They didn’t believe me, one of the officers said:

“Do you not understand why we don’t believe you? It’s hard to believe in this day and age someone who give someone they don’t know a ride.”

I’m sure I had a pissed, dumbfounded look on my face after that comment.

“Give me the breathyler so I can go home,” I yelled.

The officers looked at one another and replied:

“We are not giving you that option, we want a blood test instead.”

“Blood test, why,” I asked?

“We think you’re under the influence of something.”

Okay, first of all I watched my cousin die of AIDS because of a an improper sanitized needle. I have no problem with needles or blood but trusting the needle is sanitized is a different story.

I have a problem when the hospital sticks a needle in me and I’m certainly not going to let the county jail stick a needle in my arm.

I refused and I went to jail.

When I got out, my car was safely parked at the apartments but I never retrieved my phone. I went to the CVS and spoke with the manager. I asked what had happened and she said the woman went ballistic because the card she tried to use came up as “stolen.” I informed the woman “I” was the one arrested and she was shocked.

“You were the peace-maker. I gave them the description of the other woman, not you,” she said.

The next day I visited with a lawyer.

“I want to take this to trial,” I said.

“Well, let’s just hold off on making this decision right now. Let’s look at your video tape first.”

I leaned towards him and said:

“NO, I am going to fight this because I am innocent.”

The next time I visited my lawyer’s office was to talk about my video tape. First of all, there were two tapes, one at the scene and one at the jail. The video tape at the scene was never found but after six months, the video tape at the jail finally appeared.

“So what did you think,” I asked?

My lawyer leans back in his chair, with his hands folded and said:

“It was one of the best tapes I have ever seen.”

I smiled.

“However, there is only one problem.”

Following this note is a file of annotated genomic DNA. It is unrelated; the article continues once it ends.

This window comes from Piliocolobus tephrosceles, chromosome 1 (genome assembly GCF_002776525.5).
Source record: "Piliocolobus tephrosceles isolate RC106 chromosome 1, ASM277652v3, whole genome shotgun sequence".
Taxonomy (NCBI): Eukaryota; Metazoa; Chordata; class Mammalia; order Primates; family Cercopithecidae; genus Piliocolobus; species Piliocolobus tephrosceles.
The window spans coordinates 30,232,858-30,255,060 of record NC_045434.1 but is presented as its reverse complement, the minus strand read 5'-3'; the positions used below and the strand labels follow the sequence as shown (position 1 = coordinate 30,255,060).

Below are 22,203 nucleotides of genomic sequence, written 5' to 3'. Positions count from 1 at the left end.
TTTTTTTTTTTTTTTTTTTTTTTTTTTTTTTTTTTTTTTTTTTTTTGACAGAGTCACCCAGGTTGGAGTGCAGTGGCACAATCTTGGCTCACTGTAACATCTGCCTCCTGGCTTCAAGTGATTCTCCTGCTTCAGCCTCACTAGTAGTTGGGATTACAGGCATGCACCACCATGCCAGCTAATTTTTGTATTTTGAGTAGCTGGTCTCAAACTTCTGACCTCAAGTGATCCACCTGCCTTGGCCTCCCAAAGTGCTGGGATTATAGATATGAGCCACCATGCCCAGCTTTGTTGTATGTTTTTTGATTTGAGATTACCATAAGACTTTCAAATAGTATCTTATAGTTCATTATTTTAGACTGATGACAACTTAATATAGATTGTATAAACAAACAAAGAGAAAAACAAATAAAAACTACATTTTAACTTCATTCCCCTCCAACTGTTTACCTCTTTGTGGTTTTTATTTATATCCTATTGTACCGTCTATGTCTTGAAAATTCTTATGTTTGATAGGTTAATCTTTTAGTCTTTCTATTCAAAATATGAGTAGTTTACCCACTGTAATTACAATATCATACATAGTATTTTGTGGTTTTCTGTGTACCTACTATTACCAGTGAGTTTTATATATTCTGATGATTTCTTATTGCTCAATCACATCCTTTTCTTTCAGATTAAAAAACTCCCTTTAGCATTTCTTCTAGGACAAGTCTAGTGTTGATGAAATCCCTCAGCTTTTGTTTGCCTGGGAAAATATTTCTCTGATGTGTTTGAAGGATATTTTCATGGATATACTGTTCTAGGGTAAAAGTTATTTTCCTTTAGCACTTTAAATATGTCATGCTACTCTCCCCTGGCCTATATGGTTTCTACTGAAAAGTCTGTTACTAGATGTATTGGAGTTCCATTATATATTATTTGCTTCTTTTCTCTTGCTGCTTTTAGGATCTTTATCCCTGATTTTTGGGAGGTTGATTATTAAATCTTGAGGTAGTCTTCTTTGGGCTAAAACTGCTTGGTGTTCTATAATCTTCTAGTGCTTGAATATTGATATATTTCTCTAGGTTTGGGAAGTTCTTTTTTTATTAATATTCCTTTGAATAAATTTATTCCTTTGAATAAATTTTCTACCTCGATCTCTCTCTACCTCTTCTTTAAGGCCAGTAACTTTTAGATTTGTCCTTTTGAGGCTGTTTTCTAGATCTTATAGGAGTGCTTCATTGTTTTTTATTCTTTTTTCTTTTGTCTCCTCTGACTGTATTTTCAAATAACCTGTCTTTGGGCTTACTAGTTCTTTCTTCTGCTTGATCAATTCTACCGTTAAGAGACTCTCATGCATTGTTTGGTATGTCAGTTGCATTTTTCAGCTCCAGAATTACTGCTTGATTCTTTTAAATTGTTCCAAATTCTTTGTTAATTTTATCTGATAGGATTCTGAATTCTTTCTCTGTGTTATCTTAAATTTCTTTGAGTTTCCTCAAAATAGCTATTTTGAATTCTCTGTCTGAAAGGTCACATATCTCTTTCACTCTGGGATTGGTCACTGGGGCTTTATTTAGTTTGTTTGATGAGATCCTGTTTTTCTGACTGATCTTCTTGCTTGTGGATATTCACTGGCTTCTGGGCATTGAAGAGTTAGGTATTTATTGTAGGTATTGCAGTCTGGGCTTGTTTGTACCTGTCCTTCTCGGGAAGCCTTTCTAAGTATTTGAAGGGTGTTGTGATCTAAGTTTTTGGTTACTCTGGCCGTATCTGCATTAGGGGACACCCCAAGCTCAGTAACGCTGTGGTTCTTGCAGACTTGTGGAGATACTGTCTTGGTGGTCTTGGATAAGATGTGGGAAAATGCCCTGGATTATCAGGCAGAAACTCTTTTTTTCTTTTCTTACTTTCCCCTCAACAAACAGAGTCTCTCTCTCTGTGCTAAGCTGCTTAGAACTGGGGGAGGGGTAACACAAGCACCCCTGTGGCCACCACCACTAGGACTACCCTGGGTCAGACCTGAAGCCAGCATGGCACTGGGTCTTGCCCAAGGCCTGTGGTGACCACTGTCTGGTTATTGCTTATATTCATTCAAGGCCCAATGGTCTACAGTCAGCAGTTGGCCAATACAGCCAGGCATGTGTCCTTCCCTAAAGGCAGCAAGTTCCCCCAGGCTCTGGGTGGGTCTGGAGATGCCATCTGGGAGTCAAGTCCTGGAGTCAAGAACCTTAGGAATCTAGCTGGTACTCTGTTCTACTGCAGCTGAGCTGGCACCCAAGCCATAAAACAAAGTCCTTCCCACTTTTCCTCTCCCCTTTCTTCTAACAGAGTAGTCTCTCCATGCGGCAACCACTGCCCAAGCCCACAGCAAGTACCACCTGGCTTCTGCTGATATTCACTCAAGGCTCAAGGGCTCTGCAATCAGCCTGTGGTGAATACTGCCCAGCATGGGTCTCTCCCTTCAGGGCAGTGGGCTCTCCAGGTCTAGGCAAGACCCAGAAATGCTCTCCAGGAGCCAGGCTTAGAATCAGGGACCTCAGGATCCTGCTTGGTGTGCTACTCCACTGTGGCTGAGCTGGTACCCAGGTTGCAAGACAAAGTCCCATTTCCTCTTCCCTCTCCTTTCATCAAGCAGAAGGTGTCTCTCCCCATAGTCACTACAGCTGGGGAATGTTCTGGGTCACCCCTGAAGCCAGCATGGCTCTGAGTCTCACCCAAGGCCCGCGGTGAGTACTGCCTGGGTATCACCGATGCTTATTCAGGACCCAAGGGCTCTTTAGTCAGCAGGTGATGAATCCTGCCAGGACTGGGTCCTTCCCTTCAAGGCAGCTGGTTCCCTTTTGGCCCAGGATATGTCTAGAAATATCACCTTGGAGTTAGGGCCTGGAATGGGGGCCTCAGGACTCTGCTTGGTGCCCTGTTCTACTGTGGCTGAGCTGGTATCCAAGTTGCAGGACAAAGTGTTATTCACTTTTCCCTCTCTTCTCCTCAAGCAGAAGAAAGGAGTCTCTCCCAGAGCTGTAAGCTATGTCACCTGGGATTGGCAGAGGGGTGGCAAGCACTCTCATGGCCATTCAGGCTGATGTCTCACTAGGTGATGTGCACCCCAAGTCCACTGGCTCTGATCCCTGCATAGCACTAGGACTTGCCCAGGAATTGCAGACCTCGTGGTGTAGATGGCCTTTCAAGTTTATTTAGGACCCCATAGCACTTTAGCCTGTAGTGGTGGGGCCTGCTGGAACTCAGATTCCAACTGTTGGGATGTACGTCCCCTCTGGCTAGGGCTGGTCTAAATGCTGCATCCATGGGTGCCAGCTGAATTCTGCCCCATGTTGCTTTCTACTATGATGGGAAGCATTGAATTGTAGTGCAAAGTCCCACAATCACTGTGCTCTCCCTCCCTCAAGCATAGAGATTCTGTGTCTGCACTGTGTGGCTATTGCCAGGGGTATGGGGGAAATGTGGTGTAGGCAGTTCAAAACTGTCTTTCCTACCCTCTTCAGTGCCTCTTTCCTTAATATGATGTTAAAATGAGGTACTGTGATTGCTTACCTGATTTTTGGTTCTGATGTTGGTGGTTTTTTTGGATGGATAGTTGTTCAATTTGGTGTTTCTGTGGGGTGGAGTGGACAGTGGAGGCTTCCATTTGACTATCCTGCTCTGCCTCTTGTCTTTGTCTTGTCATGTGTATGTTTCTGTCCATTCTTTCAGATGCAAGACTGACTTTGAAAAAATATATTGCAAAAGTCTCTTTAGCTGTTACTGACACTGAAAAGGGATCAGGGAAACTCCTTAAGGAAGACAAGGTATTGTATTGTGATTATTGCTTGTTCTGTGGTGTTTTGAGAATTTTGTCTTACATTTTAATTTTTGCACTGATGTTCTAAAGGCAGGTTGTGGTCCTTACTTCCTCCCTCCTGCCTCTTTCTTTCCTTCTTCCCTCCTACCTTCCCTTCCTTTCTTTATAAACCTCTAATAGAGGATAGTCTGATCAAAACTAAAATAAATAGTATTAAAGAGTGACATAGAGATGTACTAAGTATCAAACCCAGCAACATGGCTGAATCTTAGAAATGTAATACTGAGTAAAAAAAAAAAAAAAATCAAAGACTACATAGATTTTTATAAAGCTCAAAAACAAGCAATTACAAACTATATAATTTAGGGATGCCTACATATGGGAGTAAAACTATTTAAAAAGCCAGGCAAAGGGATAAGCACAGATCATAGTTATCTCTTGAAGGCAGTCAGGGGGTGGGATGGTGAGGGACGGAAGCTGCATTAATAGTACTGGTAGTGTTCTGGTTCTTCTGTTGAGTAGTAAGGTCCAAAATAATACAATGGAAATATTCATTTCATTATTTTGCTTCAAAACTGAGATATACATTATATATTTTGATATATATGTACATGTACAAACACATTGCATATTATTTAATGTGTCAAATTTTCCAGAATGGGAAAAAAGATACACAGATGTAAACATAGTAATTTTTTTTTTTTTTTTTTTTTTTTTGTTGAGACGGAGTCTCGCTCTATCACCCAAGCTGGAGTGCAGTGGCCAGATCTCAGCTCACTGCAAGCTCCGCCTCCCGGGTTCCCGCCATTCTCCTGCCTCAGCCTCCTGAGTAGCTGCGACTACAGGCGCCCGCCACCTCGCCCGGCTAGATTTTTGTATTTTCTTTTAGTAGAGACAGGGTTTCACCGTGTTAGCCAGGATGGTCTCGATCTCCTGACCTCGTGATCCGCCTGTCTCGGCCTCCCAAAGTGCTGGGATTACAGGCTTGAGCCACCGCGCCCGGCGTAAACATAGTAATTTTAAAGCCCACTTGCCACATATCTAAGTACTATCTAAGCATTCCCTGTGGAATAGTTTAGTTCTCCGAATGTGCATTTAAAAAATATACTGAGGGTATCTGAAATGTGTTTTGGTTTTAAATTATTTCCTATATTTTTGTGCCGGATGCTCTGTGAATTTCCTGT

“What’s that,” I asked?

“You look too happy having been arrested for a DWI.”

And it was true. I wasn’t angry or hostile in the video but rather calm and cooperative.

I said to my attorney:

“What good would it have done if I got angry, yelled and called them names? They had already arrested me, they were not letting me go. I had a smile on my face because I knew I was innocent.”

The case drug out for another year and now it was the morning of the trial.

I was nervous but not really. I had faith justice would be served.

Then my attorney approaches me and says:

“The prosecutor has decided to drop the case because the main officer was recently fired for falsifying a police report.”

THANK GOD!!!!

It cost me $15,000 to be a good Samaritan, but partly it was my fault.

Then a year later the unexpected happened. I went into a convenient store and was standing in line when I noticed the officer standing in front of me was the same officer that had arrested me. In fact he was the dumbass who made the comment about people not giving strangers a ride in this day and age. I had remembered the name on his badge that day, Officer Barrett.

So I said:

“Good to see you again Officer Barrett, do you remember me?”

He turned around and said:

“No sorry I don’t.” (Perhaps he didn’t recognize me because that day I had no makeup on, hadn’t combed my hair and was still in my pajamas.

“It’s okay, I figured you wouldn’t,” I said. Then I continued:

“You arrested me about a year and a half ago at 7AM for a DWI. The case was dismissed because your fellow officer was fired for falsifying a police report.”

He said nothing. He just stared at me….shocked was a good word.

“So officer tell me…..how could I have been drunk when I recognize your face and remember your name?”